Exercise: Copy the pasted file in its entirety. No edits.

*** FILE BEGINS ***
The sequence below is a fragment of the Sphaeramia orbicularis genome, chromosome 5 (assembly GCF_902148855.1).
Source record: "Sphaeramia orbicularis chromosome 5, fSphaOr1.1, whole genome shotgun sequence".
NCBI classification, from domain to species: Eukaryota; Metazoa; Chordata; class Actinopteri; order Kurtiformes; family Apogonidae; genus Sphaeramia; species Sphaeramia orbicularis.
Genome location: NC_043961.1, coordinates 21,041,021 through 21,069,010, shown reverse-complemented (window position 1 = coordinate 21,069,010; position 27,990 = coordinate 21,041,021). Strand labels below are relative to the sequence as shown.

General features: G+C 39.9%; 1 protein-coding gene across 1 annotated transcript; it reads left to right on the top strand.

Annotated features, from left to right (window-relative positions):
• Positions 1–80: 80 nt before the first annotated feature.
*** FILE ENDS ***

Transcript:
The sequence below is a fragment of the Sphaeramia orbicularis genome, chromosome 5 (assembly GCF_902148855.1).
Source record: "Sphaeramia orbicularis chromosome 5, fSphaOr1.1, whole genome shotgun sequence".
NCBI classification, from domain to species: Eukaryota; Metazoa; Chordata; class Actinopteri; order Kurtiformes; family Apogonidae; genus Sphaeramia; species Sphaeramia orbicularis.
Genome location: NC_043961.1, coordinates 21,041,021 through 21,069,010, shown reverse-complemented (window position 1 = coordinate 21,069,010; position 27,990 = coordinate 21,041,021). Strand labels below are relative to the sequence as shown.

General features: G+C 39.9%; 1 protein-coding gene across 1 annotated transcript; it reads left to right on the top strand.

Annotated features, from left to right (window-relative positions):
• Positions 1–80: 80 nt before the first annotated feature.